Archangel Michael Orthodox Community Services
By Fr. James Worth
The poor you have always with you” (Jn 18:8). The words of our Lord are a reminder to us that in this world “the poor shall never cease out of the land.” (Deut. 15:11).
What are we to make of the poor? When we are called to reflect on the poor in America, we generally think of those people who, for many reasons, do not at once possess a place to call home, do not have adequate clothing, are without a steady supply of nourishing food, and do not receive an income sufficient to meet the normal expenses of life.
Our image of a poor person might be primarily that of the transient who moves about our public streets, living from day to day, from one handout to the next, and who seeks refuge in a local shelter at night. A far larger number of poor people, however, are those in our neighborhoods who are young children living within a family where the primary caretaker is unemployed, underemployed or irregularly employed; a single parent attempting to raise one or more children with little or no steady income; a physically, mentally or emotionally disabled person who is unable to meet his or her basic needs, or an elderly person who receives a small pension check at the beginning of each month and who is found lacking in ability to make ends meet.
Even though we are growing in our awareness of the plight of the poor through a steady growth of charities and shelters that operate in our communities and through the frequent exposure these people receive in the public media, they in fact continue to receive very little empathy from the general population. The poor are often looked upon with indifference (“I have my own problems”), contempt (“let them go out and work like the rest of us”), or with a form of pity that make the poor feel less than human (“you poor thing”).
Jesus chose to be poor
Much of the Christian Gospel, however, concerns itself with the poor. The very Lord Jesus whom we praise and glorify as our risen Lord and Savior, the one whom we confess will judge both the living and the dead, emptied himself of the glory he had from all eternity and became poor so that humanity might once again obtain the riches of the glory of God in human existence. During Holy Week we sing the following words, which come to us from the Lord himself: “With the wealth of my divine nature, I came in order to minister to Adam in his poverty. I fashioned his body and now willingly I put it on” (Ode 1, Canon of Great Monday Bridegroom Matins).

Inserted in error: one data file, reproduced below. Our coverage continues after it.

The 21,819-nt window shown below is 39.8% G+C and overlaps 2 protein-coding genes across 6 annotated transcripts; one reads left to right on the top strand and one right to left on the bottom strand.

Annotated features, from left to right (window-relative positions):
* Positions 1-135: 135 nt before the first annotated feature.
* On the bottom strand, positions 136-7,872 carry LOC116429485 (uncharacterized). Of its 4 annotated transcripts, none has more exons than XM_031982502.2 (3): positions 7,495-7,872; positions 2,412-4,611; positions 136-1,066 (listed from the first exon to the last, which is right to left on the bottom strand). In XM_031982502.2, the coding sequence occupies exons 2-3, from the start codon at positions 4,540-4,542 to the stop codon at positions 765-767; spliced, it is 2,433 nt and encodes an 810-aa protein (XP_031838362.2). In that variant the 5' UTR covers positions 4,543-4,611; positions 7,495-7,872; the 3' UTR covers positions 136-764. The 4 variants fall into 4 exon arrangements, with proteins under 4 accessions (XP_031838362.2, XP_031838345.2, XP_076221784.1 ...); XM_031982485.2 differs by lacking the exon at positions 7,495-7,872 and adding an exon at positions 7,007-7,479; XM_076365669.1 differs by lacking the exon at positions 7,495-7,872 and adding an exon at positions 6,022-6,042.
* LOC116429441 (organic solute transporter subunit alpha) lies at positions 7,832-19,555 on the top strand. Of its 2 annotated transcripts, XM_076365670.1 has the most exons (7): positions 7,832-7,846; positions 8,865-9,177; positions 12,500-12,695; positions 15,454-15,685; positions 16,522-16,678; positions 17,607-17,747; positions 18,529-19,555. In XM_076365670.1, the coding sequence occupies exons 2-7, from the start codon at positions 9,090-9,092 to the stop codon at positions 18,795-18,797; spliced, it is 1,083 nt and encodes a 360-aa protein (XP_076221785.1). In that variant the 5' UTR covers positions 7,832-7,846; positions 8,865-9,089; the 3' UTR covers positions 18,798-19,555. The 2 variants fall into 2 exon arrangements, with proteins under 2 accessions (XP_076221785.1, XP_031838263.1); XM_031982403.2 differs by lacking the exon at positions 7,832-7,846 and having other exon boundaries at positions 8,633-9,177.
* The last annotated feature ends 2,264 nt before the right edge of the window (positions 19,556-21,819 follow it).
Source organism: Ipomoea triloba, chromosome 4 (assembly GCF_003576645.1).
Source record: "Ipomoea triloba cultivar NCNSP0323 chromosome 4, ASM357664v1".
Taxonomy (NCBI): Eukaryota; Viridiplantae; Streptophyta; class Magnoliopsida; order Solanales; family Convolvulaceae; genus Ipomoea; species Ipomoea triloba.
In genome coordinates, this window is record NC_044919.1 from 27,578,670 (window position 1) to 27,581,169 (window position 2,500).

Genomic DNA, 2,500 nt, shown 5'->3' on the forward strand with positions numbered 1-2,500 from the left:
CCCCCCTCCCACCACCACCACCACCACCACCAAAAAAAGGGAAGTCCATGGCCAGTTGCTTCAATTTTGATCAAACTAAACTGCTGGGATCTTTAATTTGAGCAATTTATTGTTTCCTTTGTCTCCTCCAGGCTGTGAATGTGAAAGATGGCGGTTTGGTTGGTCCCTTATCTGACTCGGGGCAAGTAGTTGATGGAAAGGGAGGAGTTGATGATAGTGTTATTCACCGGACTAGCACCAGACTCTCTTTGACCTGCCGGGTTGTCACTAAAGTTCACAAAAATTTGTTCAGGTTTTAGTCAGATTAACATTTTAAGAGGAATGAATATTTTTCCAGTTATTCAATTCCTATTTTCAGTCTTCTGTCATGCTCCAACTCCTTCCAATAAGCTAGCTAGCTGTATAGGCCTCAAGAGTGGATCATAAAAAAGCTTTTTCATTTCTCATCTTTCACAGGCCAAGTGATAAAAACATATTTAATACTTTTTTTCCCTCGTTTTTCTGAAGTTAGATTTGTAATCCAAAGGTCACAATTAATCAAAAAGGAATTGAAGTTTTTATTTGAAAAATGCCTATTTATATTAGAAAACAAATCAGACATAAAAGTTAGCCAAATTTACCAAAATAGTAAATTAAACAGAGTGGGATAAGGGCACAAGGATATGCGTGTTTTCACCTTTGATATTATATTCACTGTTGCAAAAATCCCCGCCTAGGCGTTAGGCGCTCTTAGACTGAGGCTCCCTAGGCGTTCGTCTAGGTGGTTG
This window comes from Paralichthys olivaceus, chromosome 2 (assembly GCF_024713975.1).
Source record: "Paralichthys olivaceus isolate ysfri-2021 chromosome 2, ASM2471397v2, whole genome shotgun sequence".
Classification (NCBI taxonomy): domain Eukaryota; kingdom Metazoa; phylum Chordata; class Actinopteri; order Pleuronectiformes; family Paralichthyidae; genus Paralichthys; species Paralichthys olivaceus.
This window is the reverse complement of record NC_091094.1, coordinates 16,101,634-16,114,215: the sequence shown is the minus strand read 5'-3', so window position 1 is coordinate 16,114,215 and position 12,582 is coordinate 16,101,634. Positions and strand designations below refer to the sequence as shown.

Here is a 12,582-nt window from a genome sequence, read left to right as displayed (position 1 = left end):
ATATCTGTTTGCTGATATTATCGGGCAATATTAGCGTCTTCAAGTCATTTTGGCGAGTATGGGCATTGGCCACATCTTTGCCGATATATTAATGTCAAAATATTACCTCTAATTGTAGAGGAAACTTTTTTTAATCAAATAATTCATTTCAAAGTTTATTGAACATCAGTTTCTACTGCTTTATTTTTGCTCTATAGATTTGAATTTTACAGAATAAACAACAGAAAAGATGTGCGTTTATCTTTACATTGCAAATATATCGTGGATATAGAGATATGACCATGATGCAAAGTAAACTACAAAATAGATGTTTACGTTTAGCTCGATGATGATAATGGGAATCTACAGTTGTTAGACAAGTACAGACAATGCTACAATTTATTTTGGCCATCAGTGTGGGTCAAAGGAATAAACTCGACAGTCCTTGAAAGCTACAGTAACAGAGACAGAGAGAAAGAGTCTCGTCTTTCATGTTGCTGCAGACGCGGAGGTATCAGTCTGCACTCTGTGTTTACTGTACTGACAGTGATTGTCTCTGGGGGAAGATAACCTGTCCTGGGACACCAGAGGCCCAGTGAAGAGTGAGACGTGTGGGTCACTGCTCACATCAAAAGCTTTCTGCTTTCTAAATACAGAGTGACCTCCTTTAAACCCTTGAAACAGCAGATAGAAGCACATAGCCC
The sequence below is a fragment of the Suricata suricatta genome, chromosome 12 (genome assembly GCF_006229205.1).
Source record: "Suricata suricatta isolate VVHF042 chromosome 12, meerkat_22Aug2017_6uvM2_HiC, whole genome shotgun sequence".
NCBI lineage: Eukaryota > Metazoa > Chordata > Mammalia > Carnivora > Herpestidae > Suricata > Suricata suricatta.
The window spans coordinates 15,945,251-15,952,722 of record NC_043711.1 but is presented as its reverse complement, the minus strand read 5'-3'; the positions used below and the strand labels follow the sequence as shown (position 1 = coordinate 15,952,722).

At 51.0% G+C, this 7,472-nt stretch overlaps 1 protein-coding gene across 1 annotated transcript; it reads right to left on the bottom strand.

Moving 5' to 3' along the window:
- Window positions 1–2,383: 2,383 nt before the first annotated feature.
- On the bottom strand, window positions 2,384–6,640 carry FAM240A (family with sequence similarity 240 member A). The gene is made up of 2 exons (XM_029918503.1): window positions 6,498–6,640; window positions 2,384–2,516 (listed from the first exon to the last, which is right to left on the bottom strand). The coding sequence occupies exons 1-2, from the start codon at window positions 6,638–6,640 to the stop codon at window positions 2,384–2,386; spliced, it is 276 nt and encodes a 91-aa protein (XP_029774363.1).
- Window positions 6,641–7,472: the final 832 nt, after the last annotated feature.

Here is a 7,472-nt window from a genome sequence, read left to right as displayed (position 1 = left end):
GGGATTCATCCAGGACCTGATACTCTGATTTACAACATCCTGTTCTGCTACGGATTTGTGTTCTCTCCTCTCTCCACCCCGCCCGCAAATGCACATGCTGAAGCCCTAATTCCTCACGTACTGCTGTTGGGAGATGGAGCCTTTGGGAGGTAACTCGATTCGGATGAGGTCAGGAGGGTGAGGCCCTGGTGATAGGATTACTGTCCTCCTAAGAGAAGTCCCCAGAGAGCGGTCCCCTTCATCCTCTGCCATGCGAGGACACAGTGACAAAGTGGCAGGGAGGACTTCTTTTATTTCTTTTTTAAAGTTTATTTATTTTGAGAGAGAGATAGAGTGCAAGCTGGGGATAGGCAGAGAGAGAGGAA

In the incarnation, Jesus took the form of a servant and humbled himself, being obedient unto death (Phil. 2:5-8). Throughout his public ministry Jesus remained poor, living - by deliberate choice - without the luxury of the comforts we today would insist we have as being necessary for survival: “For the foxes have holes, and birds have nests, but the Son of Man has nowhere to lay his head” (Lk 9:58).
The Gospels speak continuously of Jesus’ ministry to the poor, of how he was constantly moved with compassion when he looked into the face of human suffering and affliction. Jesus heard the voice of those in need, and manifested the love of his Father for all creation by feeding the hungry (Mk 6:30-44; 8:1-8), healing the sick (Matt 4:24), and restoring those who had fallen in sin (Jn 8:1-11). This, however, is not the end of the story. In what is perhaps one of the most striking messages of the New Testament, Jesus - through his incarnation - identified personally with the poor, saying that in as much as we feed the hungry, give clothing to those in need, and minister to the sick and imprisoned of our population, we are at the same time ministering directly to our Lord himself! (Matt 25:31-47).